Historically, I’ve always been a little scared when people believe in me, especially when it’s someone whom I respect or admire. If you’re not a perfectionist or someone who lacks self-esteem, you may not understand why that would be. But if you’re anything like me, you might be familiar with the feeling as well.
Last night, my fiancé gave me a birthday gift that clearly communicated how much he loves and believes in me. It was really sweet and I cried numerous times, but it also made me feel scared. I told him this, and he helped me come to a new realization, something that’s been plaguing me all these years.
His belief in me isn’t contingent on me completing some task or achieving some particular benchmark. He just believes in me. Period.
I sometimes think it’s to our detriment when we’re too similar to someone we love. It allows so much room for us to assume we know what’s going on, what the motivation is, what that gesture or action meant. I’m very like my parents. My whole immediate family scores as the same type on the Myers-Briggs test. So I think I’ve spent my life assuming something was one way when it was another completely, and it’s never occurred to any of us that I might need it spelled out.
My parents have always believed in me. They’ve always communicated that, with words and actions. That fact has always baffled my mentor, TC, who has been trying for years to help me conquer my perfectionism and my low self-esteem. He’s tried to help me find the reason behind it all, but a story where the girl’s parents didn’t punish her for bad grades and who always loved her unconditionally doesn’t add up to the issues I’ve been dealing with. It’s always baffled me too. Until now.
I assumed my parents belief in me meant that they believed I could do something specific. And, at times, that is what it has been. When I needed to take over doing my own insulin injections at age twelve, they believed I could handle that. When I started playing tennis in high school, they believed I could succeed and learn a new sport. When I went off to college, they believed I would be able to take care of myself and do well in a new environment. When I chose to go to seminary and pursue my master’s, they believed I would be capable of that. They have believed in me being able to do particular things along the way, but that’s not what their belief is. It hasn’t merely jumped from thing to thing, achievement to achievement. They just believe in me, like Joel does.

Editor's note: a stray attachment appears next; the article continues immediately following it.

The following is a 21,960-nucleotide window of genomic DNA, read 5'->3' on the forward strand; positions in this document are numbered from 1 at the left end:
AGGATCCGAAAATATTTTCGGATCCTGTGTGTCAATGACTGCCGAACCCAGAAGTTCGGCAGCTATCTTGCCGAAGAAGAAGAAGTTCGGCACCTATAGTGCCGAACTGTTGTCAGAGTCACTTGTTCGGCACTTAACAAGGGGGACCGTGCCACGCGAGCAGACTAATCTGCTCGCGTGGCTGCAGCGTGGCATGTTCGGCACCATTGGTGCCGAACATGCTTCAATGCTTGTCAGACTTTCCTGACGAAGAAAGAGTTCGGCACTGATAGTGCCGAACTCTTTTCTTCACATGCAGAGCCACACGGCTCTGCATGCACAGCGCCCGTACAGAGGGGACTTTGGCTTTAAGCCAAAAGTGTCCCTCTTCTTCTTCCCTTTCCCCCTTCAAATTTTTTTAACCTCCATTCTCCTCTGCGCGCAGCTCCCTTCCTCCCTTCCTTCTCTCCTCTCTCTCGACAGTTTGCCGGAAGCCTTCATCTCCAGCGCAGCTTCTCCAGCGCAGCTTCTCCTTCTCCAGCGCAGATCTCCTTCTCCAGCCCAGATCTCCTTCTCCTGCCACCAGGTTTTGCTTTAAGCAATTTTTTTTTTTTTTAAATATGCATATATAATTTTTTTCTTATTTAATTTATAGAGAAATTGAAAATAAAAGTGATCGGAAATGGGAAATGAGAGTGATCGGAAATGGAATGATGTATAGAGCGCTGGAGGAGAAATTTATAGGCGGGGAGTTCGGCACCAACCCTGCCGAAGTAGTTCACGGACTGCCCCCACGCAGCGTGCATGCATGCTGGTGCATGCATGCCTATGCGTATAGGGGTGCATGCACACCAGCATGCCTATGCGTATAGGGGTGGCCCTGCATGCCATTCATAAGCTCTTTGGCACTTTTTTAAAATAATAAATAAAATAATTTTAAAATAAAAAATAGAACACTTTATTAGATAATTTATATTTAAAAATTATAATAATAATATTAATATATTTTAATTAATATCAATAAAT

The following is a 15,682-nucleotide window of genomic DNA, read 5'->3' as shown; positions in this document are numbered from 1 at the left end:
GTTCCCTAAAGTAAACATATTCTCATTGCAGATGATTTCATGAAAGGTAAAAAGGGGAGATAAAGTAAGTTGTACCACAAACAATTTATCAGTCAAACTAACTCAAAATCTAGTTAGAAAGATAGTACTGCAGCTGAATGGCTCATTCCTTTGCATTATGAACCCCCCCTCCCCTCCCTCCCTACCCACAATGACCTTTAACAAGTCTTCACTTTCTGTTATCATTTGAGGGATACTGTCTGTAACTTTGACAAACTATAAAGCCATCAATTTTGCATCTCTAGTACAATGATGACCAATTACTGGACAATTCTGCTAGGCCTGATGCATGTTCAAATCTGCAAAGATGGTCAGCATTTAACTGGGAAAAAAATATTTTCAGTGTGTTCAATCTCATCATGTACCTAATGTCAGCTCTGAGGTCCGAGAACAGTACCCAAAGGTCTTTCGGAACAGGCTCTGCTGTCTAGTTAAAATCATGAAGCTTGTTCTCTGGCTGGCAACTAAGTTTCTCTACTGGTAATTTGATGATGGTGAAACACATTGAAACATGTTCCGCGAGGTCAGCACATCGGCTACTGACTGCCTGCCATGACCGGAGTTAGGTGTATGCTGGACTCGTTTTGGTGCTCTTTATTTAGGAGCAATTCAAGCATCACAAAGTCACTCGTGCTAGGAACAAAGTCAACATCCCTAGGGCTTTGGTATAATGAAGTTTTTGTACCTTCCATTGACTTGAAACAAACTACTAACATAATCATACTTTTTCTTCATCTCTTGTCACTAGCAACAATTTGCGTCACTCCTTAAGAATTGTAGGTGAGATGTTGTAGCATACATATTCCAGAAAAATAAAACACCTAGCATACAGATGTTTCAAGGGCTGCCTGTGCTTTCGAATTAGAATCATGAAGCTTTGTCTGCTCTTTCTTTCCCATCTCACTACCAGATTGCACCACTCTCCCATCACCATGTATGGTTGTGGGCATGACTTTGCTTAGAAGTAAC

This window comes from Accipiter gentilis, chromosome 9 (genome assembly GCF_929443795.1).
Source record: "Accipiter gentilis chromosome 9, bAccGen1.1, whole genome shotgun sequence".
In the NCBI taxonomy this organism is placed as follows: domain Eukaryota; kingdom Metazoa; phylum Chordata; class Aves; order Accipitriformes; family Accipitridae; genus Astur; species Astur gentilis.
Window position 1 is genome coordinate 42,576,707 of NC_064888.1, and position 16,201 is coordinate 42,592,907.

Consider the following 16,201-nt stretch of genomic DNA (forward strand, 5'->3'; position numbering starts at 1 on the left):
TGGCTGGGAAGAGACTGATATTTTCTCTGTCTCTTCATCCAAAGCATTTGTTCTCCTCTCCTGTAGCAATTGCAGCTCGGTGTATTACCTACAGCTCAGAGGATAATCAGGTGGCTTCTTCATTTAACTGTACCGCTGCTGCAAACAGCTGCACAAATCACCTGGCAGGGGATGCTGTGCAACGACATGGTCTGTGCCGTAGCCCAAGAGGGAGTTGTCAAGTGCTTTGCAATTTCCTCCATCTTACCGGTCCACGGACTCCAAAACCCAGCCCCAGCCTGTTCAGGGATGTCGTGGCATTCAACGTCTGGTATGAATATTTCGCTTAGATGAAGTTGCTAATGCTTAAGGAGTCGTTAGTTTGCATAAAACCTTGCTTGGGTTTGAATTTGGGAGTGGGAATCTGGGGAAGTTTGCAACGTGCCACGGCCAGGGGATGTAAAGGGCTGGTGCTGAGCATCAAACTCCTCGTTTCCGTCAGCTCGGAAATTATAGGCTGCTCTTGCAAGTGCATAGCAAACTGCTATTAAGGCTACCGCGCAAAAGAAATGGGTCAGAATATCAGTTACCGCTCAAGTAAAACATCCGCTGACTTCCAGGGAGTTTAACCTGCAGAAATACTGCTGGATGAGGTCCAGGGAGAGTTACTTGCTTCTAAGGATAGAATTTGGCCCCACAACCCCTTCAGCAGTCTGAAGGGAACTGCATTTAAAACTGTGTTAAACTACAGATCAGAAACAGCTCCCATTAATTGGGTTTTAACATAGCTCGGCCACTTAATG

When I quit grad school, I felt like I had failed a lot of people. It’s not because they expressed that, but because they had expressed that they believed I could do it. In my mind, that meant that I had disappointed them by not doing it. My parents never once acted like I was a disappointment or like I had messed up their faith in me. They continued to express their belief in me, but I didn’t understand it. And every failure since then has felt, to me, like I’ve disappointed them—and probably a hundred other people—again.
While I’m sure there are people in my life who expect certain things from me and pass judgement when I don’t fulfill their expectations, those people are not my parents, Joel, TC, or a bunch of other people who really care about me. For reasons I still have trouble grasping, they see something in me that I can’t see for myself. They don’t believe I can do _______. They just believe I can do.
My grandpa will call my brother and me from Texas pretty regularly to catch up with us. He has a little phrase he sometimes adds at the end of things: “And then you go and do.” It’s always struck me funny because of how vague it was. Go where and do what? But maybe that’s the perfect example of this kind of belief I’m discovering. The where and what don’t matter. My grandpa just believes I can and will “go and do.” He’s excited to see what the particulars are; he’s not filling it in for me. That’s for me to decide.
Will there be other “failures” along the way, paths abandoned and new ones picked up? I have no doubt. But I think it’s high time I realized that’s not antithetical to what people mean when they say they believe in me. They’re just excited to see me “go and do.” I’m free to decide the where and what.